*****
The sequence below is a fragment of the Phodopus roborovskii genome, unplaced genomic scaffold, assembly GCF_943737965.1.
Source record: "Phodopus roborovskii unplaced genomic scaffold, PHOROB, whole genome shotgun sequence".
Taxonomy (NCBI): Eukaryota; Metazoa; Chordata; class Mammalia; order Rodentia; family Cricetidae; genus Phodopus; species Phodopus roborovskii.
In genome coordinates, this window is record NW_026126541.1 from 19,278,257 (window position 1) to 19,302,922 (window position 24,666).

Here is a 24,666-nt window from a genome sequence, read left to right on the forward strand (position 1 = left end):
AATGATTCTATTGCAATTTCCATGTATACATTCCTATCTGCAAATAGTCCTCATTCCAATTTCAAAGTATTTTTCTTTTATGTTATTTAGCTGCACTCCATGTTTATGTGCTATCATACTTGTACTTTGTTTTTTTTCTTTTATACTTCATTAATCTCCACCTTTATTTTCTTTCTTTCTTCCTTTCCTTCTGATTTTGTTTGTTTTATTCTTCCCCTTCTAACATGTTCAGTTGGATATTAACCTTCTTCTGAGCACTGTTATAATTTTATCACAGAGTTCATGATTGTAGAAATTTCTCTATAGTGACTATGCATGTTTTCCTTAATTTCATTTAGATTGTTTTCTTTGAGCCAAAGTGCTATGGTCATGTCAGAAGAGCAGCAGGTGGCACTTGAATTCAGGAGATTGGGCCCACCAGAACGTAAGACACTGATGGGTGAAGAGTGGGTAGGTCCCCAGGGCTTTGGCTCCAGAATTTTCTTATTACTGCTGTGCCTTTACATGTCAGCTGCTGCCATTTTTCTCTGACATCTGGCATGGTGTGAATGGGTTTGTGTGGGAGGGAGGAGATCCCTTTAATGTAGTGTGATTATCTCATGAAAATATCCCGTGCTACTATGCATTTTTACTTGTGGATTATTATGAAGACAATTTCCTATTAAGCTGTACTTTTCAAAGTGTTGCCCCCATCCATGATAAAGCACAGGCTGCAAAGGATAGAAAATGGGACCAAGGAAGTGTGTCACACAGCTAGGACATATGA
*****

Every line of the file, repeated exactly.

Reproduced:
The sequence below is a fragment of the Phodopus roborovskii genome, unplaced genomic scaffold, assembly GCF_943737965.1.
Source record: "Phodopus roborovskii unplaced genomic scaffold, PHOROB, whole genome shotgun sequence".
Taxonomy (NCBI): Eukaryota; Metazoa; Chordata; class Mammalia; order Rodentia; family Cricetidae; genus Phodopus; species Phodopus roborovskii.
In genome coordinates, this window is record NW_026126541.1 from 19,278,257 (window position 1) to 19,302,922 (window position 24,666).

Here is a 24,666-nt window from a genome sequence, read left to right on the forward strand (position 1 = left end):
AATGATTCTATTGCAATTTCCATGTATACATTCCTATCTGCAAATAGTCCTCATTCCAATTTCAAAGTATTTTTCTTTTATGTTATTTAGCTGCACTCCATGTTTATGTGCTATCATACTTGTACTTTGTTTTTTTTCTTTTATACTTCATTAATCTCCACCTTTATTTTCTTTCTTTCTTCCTTTCCTTCTGATTTTGTTTGTTTTATTCTTCCCCTTCTAACATGTTCAGTTGGATATTAACCTTCTTCTGAGCACTGTTATAATTTTATCACAGAGTTCATGATTGTAGAAATTTCTCTATAGTGACTATGCATGTTTTCCTTAATTTCATTTAGATTGTTTTCTTTGAGCCAAAGTGCTATGGTCATGTCAGAAGAGCAGCAGGTGGCACTTGAATTCAGGAGATTGGGCCCACCAGAACGTAAGACACTGATGGGTGAAGAGTGGGTAGGTCCCCAGGGCTTTGGCTCCAGAATTTTCTTATTACTGCTGTGCCTTTACATGTCAGCTGCTGCCATTTTTCTCTGACATCTGGCATGGTGTGAATGGGTTTGTGTGGGAGGGAGGAGATCCCTTTAATGTAGTGTGATTATCTCATGAAAATATCCCGTGCTACTATGCATTTTTACTTGTGGATTATTATGAAGACAATTTCCTATTAAGCTGTACTTTTCAAAGTGTTGCCCCCATCCATGATAAAGCACAGGCTGCAAAGGATAGAAAATGGGACCAAGGAAGTGTGTCACACAGCTAGGACATATGA